February 22, 2024
Ask Astrology

Reading Tarot Cards for Skeptics

Tarot and oracle cards are powerful tools for exploring your inner development, getting an insight about people and situations in your life, and critical thinking.  Since the 1990s decks have been published in staggering abundance and there are hundreds in print and currently available through online and traditional retail outlets. Thousands more can be found through online used items resellers, bricks and mortar new age shops, and used bookstores. They have found their way, though rarely, into psychological practice and high art gallery presentations.  More often than not they will appear at some point in the story of a fantasy TV series or movie.

Doing a reading for yourself, getting a reading for yourself, or doing readings for others is and should be, a sacred process. This article, and others I write on this subject, will explore the very serious and helpful process of using tarot and oracle cards, both personally and professionally.  I have been reading cards professionally since 1992 and have done thousands of readings. Over the period of my professional work, scholarly study, and personal use, I have learned many forms of knowledge about the cards and their use that I want to share with you.

Believing in the Cards, or Not?

I am a skeptical person by nature; rarely taking anything or anyone at face value. Over my life journey, I have also received professional training to improve my skeptical acumen; I have a PhD in English and used to teach critical thinking classes.  When I started my undergraduate degree, I was a double major in history and philosophy and one of my favorite courses was on Skepticism taught by Dr. Paul Ziff.  To this day, I remember his class, and oddly, that he was a huge fan of Bjorn Borg, the tennis player.

While it is true that I am a natural and trained skeptic, I am also imaginative and a fan of fantasy storytelling embraced and reinforced by love of superhero comics, which I read voraciously starting at 9 years old. I have found many great truths in my comic books and my philosophy texts; no medium holds a monopoly on the truth.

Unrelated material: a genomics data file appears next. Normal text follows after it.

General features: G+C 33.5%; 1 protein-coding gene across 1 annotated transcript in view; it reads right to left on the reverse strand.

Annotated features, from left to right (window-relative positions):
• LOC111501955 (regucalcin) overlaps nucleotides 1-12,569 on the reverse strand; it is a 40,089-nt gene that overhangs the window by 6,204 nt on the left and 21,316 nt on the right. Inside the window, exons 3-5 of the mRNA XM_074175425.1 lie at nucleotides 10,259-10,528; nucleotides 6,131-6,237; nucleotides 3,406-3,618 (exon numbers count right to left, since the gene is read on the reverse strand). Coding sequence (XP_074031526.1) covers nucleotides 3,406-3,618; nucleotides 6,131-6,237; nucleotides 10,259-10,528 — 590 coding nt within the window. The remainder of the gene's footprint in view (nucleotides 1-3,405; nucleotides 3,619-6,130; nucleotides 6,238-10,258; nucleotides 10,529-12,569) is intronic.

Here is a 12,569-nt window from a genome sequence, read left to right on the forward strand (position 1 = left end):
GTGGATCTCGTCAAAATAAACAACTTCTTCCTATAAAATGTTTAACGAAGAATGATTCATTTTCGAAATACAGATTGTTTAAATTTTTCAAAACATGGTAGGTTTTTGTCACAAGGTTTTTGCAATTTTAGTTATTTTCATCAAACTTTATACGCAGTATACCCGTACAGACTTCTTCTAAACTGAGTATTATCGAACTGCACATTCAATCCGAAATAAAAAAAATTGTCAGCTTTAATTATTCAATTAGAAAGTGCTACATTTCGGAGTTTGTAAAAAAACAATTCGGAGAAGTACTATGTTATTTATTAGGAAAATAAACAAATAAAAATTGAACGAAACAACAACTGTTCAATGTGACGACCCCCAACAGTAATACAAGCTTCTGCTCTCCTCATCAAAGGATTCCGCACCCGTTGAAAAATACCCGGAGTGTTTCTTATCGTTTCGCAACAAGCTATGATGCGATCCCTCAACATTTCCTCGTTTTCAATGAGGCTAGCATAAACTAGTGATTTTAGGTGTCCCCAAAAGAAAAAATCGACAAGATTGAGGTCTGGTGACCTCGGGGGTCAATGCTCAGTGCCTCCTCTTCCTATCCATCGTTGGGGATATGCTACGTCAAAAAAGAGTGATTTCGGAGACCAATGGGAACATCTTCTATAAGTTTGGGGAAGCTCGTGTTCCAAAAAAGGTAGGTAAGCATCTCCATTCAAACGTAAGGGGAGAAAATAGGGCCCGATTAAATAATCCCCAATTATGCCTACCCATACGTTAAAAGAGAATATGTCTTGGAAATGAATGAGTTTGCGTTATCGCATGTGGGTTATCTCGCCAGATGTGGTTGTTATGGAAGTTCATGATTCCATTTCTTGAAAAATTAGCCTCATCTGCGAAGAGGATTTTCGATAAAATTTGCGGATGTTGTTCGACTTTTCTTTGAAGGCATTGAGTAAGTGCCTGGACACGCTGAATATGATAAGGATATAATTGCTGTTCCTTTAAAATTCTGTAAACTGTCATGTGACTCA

I bought my first tarot deck in 1989 during the summer after I graduated with my Bachelor of Arts in History and before I started my Masters in English.  The deck, the Mythic Tarot, used Greek Mythology as the basis for the card images and descriptions.  Each suit followed a mythic story and the Major Arcana were made up mostly of the Greek pantheon. I always had a natural curiosity about what was deemed by others as “occult”.

My first approach to learning and studying the cards was skeptical and academic.  I was at the high-water mark of my atheism, which worked well as a theory-of-the-world throughout my academic career and somewhat beyond it.  The cards were designed with archetypical images and could be used psychologically. Only later in my life journey did I find my own spiritual awakening that leads me to view and use the cards more spiritually.

Even before I had my spiritual awakening, the cards were useful and powerful, so there is no “belief” in them that is required to make them work effectively. When I read publicly, one of the most common comments I hear from someone who feels the need to speak up about the cards when they see what I do is, “well, I don’t believe in them.” My response is usually, “that’s okay, your belief in them is not necessary to make them work for you.”